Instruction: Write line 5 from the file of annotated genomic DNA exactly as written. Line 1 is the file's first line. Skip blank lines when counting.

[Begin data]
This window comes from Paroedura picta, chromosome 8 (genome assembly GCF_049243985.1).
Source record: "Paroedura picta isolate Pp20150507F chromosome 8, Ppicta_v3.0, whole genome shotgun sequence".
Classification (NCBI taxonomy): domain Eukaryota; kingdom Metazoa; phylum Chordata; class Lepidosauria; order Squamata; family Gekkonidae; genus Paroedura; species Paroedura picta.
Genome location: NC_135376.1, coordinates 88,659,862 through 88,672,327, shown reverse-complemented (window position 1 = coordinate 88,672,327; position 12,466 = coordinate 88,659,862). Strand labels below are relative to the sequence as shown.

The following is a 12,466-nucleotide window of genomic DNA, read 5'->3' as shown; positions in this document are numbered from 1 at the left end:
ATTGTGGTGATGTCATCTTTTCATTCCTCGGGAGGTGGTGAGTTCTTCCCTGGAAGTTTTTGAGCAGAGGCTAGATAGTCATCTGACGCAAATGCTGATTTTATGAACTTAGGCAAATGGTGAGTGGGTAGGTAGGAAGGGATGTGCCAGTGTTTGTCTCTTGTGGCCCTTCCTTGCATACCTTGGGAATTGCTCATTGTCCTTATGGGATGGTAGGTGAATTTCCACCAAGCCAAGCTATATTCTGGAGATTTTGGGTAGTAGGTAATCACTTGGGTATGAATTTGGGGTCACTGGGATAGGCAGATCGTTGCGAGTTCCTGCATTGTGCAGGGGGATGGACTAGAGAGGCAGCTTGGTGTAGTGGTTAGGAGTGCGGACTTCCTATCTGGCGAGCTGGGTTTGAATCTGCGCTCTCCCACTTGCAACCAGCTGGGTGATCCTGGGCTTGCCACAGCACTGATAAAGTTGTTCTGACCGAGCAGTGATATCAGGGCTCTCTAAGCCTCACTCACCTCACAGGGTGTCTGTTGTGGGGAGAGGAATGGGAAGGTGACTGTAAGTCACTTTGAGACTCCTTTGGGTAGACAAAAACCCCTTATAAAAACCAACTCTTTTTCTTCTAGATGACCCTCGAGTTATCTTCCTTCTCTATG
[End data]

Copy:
The following is a 12,466-nucleotide window of genomic DNA, read 5'->3' as shown; positions in this document are numbered from 1 at the left end: